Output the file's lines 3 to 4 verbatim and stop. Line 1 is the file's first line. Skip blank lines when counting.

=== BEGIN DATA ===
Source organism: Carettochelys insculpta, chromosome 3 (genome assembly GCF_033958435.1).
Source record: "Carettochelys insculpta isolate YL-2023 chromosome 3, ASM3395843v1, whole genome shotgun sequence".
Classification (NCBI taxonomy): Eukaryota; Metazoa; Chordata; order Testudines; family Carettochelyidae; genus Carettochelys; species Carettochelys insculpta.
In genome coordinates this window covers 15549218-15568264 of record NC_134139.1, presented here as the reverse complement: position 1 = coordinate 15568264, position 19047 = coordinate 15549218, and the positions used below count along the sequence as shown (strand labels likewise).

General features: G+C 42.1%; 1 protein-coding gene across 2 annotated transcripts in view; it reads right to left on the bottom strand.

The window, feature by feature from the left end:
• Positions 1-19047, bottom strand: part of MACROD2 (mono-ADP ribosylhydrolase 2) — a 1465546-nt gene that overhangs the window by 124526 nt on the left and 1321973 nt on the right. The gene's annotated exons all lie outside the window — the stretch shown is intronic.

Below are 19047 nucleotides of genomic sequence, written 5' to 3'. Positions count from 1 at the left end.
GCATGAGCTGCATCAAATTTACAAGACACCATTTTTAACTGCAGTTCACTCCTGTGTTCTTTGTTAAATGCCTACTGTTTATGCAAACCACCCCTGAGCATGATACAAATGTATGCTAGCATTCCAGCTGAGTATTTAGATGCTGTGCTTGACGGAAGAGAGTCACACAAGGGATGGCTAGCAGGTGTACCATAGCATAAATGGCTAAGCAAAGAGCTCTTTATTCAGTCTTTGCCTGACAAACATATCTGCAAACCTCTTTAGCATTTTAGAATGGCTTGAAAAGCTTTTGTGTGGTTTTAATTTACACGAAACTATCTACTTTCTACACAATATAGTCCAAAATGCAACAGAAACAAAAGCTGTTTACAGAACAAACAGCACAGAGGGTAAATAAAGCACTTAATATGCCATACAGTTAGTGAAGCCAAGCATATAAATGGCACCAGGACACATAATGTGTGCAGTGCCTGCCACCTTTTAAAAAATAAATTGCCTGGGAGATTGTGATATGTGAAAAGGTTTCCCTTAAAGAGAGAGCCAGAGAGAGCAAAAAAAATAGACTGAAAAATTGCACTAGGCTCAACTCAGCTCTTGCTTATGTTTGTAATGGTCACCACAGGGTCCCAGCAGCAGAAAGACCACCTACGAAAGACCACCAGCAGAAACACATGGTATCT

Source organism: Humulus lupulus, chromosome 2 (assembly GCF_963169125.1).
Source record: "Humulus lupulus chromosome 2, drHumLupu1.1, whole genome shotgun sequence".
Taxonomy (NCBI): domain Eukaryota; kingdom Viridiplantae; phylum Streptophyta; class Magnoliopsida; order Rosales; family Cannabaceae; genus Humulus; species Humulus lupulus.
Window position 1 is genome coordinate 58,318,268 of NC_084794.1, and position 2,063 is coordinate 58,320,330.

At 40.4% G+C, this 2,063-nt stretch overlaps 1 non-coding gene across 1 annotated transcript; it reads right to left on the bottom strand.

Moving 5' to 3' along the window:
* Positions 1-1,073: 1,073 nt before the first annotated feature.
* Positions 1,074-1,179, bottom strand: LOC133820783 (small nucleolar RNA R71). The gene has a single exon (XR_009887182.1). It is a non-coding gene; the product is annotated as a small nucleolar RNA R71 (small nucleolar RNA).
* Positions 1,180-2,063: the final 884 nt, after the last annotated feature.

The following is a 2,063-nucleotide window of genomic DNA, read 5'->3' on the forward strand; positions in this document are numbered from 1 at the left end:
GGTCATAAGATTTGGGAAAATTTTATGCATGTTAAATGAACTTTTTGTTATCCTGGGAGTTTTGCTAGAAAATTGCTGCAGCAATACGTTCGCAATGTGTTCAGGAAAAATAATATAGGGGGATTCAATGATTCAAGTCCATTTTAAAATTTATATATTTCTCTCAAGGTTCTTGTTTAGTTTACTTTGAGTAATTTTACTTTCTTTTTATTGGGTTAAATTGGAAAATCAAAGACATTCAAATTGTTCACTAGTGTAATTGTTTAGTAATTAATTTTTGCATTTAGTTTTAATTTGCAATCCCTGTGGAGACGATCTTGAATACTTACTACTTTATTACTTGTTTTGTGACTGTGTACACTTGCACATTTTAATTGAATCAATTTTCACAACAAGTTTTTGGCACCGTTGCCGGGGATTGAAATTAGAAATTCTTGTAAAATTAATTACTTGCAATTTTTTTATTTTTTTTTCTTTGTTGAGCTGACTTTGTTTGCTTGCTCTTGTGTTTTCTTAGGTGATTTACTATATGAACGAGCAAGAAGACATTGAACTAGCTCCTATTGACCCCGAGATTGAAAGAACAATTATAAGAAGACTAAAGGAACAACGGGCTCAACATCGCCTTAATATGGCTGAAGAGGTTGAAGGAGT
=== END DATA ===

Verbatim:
Classification (NCBI taxonomy): Eukaryota; Metazoa; Chordata; order Testudines; family Carettochelyidae; genus Carettochelys; species Carettochelys insculpta.
In genome coordinates this window covers 15549218-15568264 of record NC_134139.1, presented here as the reverse complement: position 1 = coordinate 15568264, position 19047 = coordinate 15549218, and the positions used below count along the sequence as shown (strand labels likewise).